06-25-2008, 06:24
stuW:

I in-processed to come back over here with a guy who, just graduated with a degree (Masters) in Economics, he thought I was joking when I said...

"If you can't embrace the suck factor, you're going to have a hard time and your advance education won't mean shit!";)

With in 48hrs he was complaining after landing.....:munchin

Stay safe.

stuW
06-25-2008, 12:08
Thank you for your responses, and answering my questions. I have learned some important lessons.

Cheers,

Stu

Jack Moroney (RIP)
06-25-2008, 15:26
Thank you for fastidiously pointing out

You're welcome. Now go look up the definition of a smart ass, or better yet look at your own reflection in your computer screen.

jatx
06-25-2008, 16:25
I can only translate your messages based on my experience (essentially none – I’m 23) and education. I am, however, trying my best to keep up with you and actually understand it, so I can recall and use it if I am fortunate enough to make it through OCS and become an MI officer in the army.

Stu

If you want to add any value at all in MI, you need to learn how to communicate effectively. You sound like a John Cleese parody of an Oxbridge professor after an all-night drinking binge.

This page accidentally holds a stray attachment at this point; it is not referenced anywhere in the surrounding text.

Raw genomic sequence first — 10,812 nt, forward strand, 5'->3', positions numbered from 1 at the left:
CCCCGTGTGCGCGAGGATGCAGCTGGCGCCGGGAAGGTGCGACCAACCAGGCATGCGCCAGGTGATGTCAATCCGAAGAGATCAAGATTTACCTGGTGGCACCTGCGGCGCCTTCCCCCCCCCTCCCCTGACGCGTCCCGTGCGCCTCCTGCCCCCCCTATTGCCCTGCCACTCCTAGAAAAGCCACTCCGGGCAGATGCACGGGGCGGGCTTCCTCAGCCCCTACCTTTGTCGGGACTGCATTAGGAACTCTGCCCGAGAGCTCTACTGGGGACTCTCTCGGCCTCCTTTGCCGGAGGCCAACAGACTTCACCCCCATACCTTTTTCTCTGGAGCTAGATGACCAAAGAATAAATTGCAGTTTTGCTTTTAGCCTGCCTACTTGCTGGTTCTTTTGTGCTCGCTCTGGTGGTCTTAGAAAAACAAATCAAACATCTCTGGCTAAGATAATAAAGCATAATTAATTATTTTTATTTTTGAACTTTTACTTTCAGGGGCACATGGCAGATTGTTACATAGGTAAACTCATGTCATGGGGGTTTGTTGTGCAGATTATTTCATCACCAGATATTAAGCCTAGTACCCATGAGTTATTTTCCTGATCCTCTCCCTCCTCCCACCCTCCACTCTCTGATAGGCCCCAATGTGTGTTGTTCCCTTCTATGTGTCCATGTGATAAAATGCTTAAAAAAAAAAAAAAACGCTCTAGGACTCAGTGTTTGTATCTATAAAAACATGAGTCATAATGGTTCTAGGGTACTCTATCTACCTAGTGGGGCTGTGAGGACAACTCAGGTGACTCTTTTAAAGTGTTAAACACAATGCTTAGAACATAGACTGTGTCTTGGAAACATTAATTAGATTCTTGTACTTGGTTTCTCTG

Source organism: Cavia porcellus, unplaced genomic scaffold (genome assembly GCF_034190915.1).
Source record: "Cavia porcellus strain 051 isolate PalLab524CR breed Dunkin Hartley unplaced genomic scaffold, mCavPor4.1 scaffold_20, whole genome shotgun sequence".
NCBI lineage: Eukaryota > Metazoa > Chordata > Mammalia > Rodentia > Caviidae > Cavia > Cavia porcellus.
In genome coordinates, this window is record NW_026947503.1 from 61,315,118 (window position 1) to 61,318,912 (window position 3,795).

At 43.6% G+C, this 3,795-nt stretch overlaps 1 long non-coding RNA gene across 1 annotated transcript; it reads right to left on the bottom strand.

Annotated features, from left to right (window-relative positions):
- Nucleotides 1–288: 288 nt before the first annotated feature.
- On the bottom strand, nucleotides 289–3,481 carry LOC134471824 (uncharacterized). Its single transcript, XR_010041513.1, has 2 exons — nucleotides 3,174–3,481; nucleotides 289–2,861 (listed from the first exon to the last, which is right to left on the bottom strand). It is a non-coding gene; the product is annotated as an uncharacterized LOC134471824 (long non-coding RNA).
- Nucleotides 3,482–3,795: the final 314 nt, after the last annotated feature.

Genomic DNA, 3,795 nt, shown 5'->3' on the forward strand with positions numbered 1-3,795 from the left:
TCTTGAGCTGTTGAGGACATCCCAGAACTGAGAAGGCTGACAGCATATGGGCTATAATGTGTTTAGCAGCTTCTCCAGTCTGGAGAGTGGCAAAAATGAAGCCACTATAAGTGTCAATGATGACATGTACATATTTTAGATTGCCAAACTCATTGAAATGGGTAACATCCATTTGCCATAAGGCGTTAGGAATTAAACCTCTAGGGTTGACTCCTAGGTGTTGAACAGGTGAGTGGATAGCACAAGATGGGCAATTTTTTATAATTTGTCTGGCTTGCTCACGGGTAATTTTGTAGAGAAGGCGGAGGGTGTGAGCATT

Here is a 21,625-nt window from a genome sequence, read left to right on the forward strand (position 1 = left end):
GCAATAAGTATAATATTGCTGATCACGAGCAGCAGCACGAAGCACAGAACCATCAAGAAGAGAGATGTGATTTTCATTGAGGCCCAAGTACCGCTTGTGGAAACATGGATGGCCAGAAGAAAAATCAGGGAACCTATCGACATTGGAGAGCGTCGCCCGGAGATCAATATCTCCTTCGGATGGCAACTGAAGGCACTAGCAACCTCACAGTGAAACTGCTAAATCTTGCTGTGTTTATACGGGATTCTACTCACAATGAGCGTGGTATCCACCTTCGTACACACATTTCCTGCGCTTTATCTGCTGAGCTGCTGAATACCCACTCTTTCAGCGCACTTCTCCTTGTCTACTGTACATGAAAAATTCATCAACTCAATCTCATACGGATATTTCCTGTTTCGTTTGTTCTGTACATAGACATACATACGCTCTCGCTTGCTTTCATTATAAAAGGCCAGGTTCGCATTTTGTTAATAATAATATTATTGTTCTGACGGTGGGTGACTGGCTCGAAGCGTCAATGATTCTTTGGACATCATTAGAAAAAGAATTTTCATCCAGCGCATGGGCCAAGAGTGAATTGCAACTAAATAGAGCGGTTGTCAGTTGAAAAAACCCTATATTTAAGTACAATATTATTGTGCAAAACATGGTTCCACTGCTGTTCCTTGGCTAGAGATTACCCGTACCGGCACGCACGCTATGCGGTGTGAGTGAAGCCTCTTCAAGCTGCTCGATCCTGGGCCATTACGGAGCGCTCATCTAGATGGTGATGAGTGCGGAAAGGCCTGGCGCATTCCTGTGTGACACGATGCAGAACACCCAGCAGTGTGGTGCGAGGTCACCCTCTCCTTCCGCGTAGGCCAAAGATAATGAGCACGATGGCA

Here's a lesson:

1) Learn to listen. This means more than simply waiting to talk.

2) Compose your message, then reduce the character count by 50% before hitting send.

3) Rinse and repeat.

stuW
06-25-2008, 17:29
To all members of this forum,

I attempted to engage in intellectual conversation and improve the qualities I myself would bring to the military. Unfortunately, it seems I became a bit excited by these posts and the outstanding, accomplished people who were posting back. I exemplified immaturity, ego, and disrespect - these qualities would be detrimental to the military, and in certain circumstances, could result in getting others hurt. Many people have weaknesses and faults, and today I grossly illustrated one of mine. I'll be spending my time reading on this site from now on, and sincerely apologize.